Potabello Road is awesome. It's a huge outdoor market that sells just about everything from coffee and crepes to cleaning solution, (I bought iced tea for the first time in London, that's saying something, since they don't believe in it here!), but mostly it specializes in antiques and clothes, so we did a lot of weaving around china tea cups, military gear, and leather coats. There are real stores, and then there are all these stalls that squeeze themselves in wherever there's room. So after getting separated from people (very crowded), I wander down the street, hoping to find them. Then my ears prick up, hearing the familiar sound of an accordion and guitar. These two guys are just whipping out one Irish tune after another. And they're pretty good. So I figure I'll sit and listen to them, and hopefully catch my friends as they walk back towards the bus. I'm dying to dance along, but these guys are trying to earn money, I don't want to intrude.

Then, at a break, the accordionist turns to me and says, "Come and dance, I know you know how, I can see you counting the music." So I set down my bag, ask for a reel and go to town, right in the middle of the street. My sweater's falling down, I'm stumbling in my trainers, and I'm out of shape, but it's a blast. And not gonna lie, it felt cool to have people watching. The accordionist (Kevin, by the way, the guitarist is named Peter), buys my a bottle of water, and we sit and chat for a while. They compliment my dancing, and there's the oh-so-subtle jokes about how high I can kick my leg and how lucky my boyfriend is because of it (... hah.), but in the end Kevin hands me his card and says, "We're playing the 16th, if you want, come and dance. I just might... anyways, yeah, that's my Portabello Road story. It was fun to dance again.

Then I came home, (bus driver was a jerk who refused to let us off "I just opened the door..." but then didn't move away from the pavement for 5 minutes because of traffic...), and we watched LOTR, The Two Towers. I ended up being one of the experts, that should tell you something...

Thursday, April 2, 2009

The start of a beautiful friendship

Papers are finí. ha CHA. Thank goodness, I have never stared at a blank screen for so long before.

In other news, I should probably put an update on my post on the protest the night before, lest I, too, be accused of media skewing. Things did get a little violent last night, nothing horrendous, but at least one person died, which is never good. The Bank of Scotland got a window smashed in the city, this I'm less sympathetic about as it was the Bank of Scotland where the official took the extremely large bonus while the workers were losing money, (this Scot does not approve). Still, I should remember that other innocent people worked there, too, who do not deserve to be attacked. I am sorry for them.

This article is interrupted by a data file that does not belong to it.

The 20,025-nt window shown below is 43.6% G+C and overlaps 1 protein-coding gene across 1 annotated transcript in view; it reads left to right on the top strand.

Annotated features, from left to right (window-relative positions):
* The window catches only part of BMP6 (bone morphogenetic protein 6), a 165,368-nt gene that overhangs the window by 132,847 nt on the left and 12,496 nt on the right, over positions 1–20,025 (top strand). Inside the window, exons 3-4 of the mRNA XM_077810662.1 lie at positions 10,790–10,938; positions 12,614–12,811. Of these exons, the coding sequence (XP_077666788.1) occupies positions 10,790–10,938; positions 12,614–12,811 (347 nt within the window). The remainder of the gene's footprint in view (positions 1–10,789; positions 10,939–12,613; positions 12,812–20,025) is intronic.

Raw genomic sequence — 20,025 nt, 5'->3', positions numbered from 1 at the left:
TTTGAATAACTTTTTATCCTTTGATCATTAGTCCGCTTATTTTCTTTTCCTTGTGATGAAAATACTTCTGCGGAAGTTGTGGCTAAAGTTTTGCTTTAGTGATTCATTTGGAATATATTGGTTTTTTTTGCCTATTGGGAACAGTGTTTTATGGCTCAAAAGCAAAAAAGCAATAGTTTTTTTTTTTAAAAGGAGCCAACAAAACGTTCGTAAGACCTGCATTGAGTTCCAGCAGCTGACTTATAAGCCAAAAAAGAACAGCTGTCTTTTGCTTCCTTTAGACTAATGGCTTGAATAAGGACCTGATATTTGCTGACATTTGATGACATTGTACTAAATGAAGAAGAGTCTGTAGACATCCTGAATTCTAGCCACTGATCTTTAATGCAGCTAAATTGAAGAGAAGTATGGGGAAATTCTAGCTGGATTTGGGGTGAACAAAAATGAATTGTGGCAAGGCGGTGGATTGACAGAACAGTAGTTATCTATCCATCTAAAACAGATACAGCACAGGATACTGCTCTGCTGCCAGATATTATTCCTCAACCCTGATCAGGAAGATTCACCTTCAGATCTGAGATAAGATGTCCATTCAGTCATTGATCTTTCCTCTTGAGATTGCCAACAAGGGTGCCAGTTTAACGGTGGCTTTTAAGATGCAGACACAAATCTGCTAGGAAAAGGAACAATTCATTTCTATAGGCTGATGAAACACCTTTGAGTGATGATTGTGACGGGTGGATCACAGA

On a more cheery topic: the nineteen forties was probably the best decade of the twentieth century. With the exception of WWII, and the Japanese interment camps, the quality of life actually improved for many. Though I spose it doesn't take much to improve from the 1930's... Still everyone was beautiful then- no one was badly dressed. And the dialogue. Beautiful. Perhaps some who know me well can guess how I have spent my evening celebrating wrapping up my papers.

Wednesday, April 1, 2009

Fossil Fools Day

Some of you may remember when Ben Corner wrote about the Fossil Fools guys...

I went to the G-20 protests today in the city center today. I figured since I'm technically "living" here this semester, I should at least have some idea of what was going on. Plus, I wanted to be part of the anti-war protest, and can definitely sympathize with the people mad at bankers- England's banks are pretty corrupt in terms of buy-outs and upper-cut benefits.

The protest was different that I expected. Granted, my first real protest (that I remember, my dad tells me I went along to some labor disputes in my babybag) was the RNC, so that may have skewed things a little. It was funny to hear people complaining about the metal cages, since I definitely remember them from the Excel Center in September, and how much they scared me then. What London police did that was different than marches at home was they divided up the crowd into little groups. Therefore, with the exception of the climate camp, I was probably surrounded by no more than a couple hundred people at a time. Less of a mob mentality I suppose. It didn't stop protesters from throwing things, though. It was interesting, too, a lot of the shops had closed, and barricaded their windows in the event a fight broke out, all these boarded up windows really changed the feel of walking down the streets.

Climate camp was pretty interesting. It's a stretch of about three two blocks in the center of town (right off of Liverpool St. Station, for those that know) where people have set up tents. They've chalked the streets, hung posters, and have even created a human sized (though not to scale) monopoly game that they're playing as a demonstration event. As this one guy said, "we've got hippies, we've got faries, we've got hoodies, we've got just about everyone."

And from where I was, the protest wasn't violent at all- loud, demonstrative, but peaceful. The police were friendlier than the ones I remember from the RNC at home, more ready to joke and smile at protesters. I was surprised when I walked to the tube that afternoon and all the newstands where hawking headlines of violence ruining Obama's first day here. I know at least one person was injured, but still, I think the media is skewing things.

On a more cheery note, "The Boat That Rocked" is a hilarious and very sweet movie. See it if you get the chance.